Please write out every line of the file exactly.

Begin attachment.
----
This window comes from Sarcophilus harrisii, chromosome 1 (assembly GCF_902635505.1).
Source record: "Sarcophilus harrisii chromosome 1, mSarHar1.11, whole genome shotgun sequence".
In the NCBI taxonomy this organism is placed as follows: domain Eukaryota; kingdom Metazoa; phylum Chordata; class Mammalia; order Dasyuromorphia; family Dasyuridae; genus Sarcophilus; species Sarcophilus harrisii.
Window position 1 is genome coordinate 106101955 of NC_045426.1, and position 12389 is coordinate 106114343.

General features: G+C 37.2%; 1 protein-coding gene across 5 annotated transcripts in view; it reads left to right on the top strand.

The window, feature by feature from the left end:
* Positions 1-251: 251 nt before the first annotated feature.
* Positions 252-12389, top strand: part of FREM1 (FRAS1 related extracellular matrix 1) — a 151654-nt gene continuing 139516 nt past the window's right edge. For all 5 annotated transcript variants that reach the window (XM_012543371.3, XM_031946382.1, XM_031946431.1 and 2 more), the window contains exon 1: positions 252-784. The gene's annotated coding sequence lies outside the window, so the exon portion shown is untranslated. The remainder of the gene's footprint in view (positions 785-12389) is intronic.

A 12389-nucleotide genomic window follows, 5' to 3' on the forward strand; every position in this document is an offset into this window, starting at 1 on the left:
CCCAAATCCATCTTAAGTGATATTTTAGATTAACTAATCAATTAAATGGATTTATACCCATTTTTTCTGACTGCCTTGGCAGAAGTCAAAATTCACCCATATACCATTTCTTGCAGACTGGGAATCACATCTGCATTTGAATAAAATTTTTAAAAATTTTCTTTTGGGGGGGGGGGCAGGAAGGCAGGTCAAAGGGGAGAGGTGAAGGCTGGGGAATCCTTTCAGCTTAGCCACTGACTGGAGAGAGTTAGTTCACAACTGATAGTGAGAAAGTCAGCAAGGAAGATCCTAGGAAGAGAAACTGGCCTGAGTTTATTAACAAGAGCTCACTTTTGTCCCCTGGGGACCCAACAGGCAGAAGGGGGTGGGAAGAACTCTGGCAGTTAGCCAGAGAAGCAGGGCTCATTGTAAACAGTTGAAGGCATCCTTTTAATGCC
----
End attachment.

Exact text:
This window comes from Sarcophilus harrisii, chromosome 1 (assembly GCF_902635505.1).
Source record: "Sarcophilus harrisii chromosome 1, mSarHar1.11, whole genome shotgun sequence".
In the NCBI taxonomy this organism is placed as follows: domain Eukaryota; kingdom Metazoa; phylum Chordata; class Mammalia; order Dasyuromorphia; family Dasyuridae; genus Sarcophilus; species Sarcophilus harrisii.
Window position 1 is genome coordinate 106101955 of NC_045426.1, and position 12389 is coordinate 106114343.

General features: G+C 37.2%; 1 protein-coding gene across 5 annotated transcripts in view; it reads left to right on the top strand.

The window, feature by feature from the left end:
* Positions 1-251: 251 nt before the first annotated feature.
* Positions 252-12389, top strand: part of FREM1 (FRAS1 related extracellular matrix 1) — a 151654-nt gene continuing 139516 nt past the window's right edge. For all 5 annotated transcript variants that reach the window (XM_012543371.3, XM_031946382.1, XM_031946431.1 and 2 more), the window contains exon 1: positions 252-784. The gene's annotated coding sequence lies outside the window, so the exon portion shown is untranslated. The remainder of the gene's footprint in view (positions 785-12389) is intronic.

A 12389-nucleotide genomic window follows, 5' to 3' on the forward strand; every position in this document is an offset into this window, starting at 1 on the left:
CCCAAATCCATCTTAAGTGATATTTTAGATTAACTAATCAATTAAATGGATTTATACCCATTTTTTCTGACTGCCTTGGCAGAAGTCAAAATTCACCCATATACCATTTCTTGCAGACTGGGAATCACATCTGCATTTGAATAAAATTTTTAAAAATTTTCTTTTGGGGGGGGGGGCAGGAAGGCAGGTCAAAGGGGAGAGGTGAAGGCTGGGGAATCCTTTCAGCTTAGCCACTGACTGGAGAGAGTTAGTTCACAACTGATAGTGAGAAAGTCAGCAAGGAAGATCCTAGGAAGAGAAACTGGCCTGAGTTTATTAACAAGAGCTCACTTTTGTCCCCTGGGGACCCAACAGGCAGAAGGGGGTGGGAAGAACTCTGGCAGTTAGCCAGAGAAGCAGGGCTCATTGTAAACAGTTGAAGGCATCCTTTTAATGCC